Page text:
By Valentin Inzko
After years of stalemate, economic decline and mounting social problems, Bosnia and Herzegovina has entered a more hopeful phase. A Council of Ministers has been formed and all of the coalition parties are committed to tackling the economic crisis and getting the country back on the road to Euro-Atlantic integration.
There are grounds to believe that among the main parties and the main party leaders the political will now exists to turn a new page, to stop looking backwards and to start solving the real problems that BiH citizens face. This is the climate in which the parties are preparing to contest the local elections in October and nowhere will the changed political atmosphere be more important than in Srebrenica.
I have visited Srebrenica a number of times since I became High Representative three years ago. My commitment to the people of this community has always been at the forefront of my efforts on behalf of the people of Bosnia and Herzegovina as a whole. This is because I believe that all of us, citizens of Bosnia and Herzegovina and foreigners, have a fundamental duty as human beings to comfort and protect the relatives of the victims of crime and to confront and bring to justice those individuals who have perpetrated crime.
The genocide that was committed at Srebrenica is a heavy burden to bear, but we must always remember that it is the families whose loved ones have been torn from them, that carry the heaviest burden. While there are some who continue to deny this fact they cannot deny that Srebrenica is a special place and that it deserves special attention.
That was agreed in 2008 and, after all, that is why, for example, RS Minister of Education Anton Kasipovic went to Srebrenica recently to broker a deal which brought all the children back to their desks again. And there are other positive examples which show that the RS authorities can recognise Srebrenica’s specificity, and can, if they choose to, act to assert and uphold it.
I believe that a party political agreement can be reached that will ensure that all of the people of Srebrenica have full and fair representation after the municipal elections, while also ensuring that the victims of the horrible crimes that took place there are duly honoured. Out of respect for the victims and their families, and in the interests of normal coexistence in the town, political parties must engage in genuine dialogue.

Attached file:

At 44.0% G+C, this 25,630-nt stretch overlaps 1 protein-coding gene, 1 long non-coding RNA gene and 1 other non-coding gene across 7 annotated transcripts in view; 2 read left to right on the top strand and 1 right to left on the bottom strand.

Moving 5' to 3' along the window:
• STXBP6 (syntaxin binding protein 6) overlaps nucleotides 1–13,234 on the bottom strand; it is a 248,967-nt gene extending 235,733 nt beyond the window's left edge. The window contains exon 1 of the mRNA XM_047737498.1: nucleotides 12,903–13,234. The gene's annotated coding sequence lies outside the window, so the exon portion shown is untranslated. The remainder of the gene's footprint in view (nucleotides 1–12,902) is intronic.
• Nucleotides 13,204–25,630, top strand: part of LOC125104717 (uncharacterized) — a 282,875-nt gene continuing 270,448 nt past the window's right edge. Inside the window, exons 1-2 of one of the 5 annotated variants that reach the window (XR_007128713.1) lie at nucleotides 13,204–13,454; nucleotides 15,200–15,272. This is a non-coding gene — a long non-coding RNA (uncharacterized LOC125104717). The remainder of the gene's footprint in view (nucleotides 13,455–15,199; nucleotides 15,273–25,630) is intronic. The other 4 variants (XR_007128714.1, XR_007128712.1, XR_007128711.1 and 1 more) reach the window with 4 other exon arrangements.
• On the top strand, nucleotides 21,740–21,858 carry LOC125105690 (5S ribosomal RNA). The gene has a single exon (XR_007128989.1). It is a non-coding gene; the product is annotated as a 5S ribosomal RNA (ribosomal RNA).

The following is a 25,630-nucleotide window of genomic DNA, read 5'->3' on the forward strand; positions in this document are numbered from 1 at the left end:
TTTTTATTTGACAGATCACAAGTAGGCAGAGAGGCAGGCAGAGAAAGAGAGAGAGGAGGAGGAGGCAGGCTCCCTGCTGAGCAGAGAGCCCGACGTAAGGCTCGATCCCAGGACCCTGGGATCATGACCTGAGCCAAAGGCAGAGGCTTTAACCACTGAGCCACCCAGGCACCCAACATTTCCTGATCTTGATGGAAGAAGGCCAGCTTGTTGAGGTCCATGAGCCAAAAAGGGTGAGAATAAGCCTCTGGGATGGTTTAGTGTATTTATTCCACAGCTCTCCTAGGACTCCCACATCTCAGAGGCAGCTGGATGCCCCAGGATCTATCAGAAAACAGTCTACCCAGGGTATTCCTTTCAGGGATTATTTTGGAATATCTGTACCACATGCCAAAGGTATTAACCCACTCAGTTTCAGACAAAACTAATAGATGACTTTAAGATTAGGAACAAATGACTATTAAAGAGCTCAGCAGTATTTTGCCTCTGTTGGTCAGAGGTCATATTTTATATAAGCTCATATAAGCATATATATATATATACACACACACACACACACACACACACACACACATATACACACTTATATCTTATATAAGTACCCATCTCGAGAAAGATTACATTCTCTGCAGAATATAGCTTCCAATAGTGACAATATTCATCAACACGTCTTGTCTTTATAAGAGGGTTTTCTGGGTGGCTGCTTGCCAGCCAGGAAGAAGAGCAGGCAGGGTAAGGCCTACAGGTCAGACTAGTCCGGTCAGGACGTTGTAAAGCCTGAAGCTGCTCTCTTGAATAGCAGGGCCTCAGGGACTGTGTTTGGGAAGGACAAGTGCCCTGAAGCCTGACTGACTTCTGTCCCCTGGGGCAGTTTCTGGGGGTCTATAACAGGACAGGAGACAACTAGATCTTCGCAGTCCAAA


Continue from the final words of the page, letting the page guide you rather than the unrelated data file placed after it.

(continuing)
Such an agreement would open the way for unseen social and economic developments that will benefit the entire community and the entire country. After all, apart from the processes of justice and reconciliation, the most important issue for Srebrenica is the need for a healthy economy. In this way, reconciliation and recovery could go hand in hand
The municipality has significant economic resources that have remained untapped as political energy has been channelled away from development issues. The forthcoming election campaign offers an opportunity for the parties to make it clear that they see a path out of this impasse and that they have made up their minds to follow that path. Now is not the time for politicians to retreat behind political positions but for party leaders to lead.
Real political leadership means building solutions which will be in the interest of the current and former residents of Srebrenica. This will also help many more former residents to return to their homes. They have suffered too much and too long to again find themselves the subject of political tension and manipulation. This is the politics of genuine recovery and hope that the people of Bosnia and Herzegovina need – and it can begin in Srebrenica. Politicians at the municipal, entity and state level have a rare opportunity. They must seize it.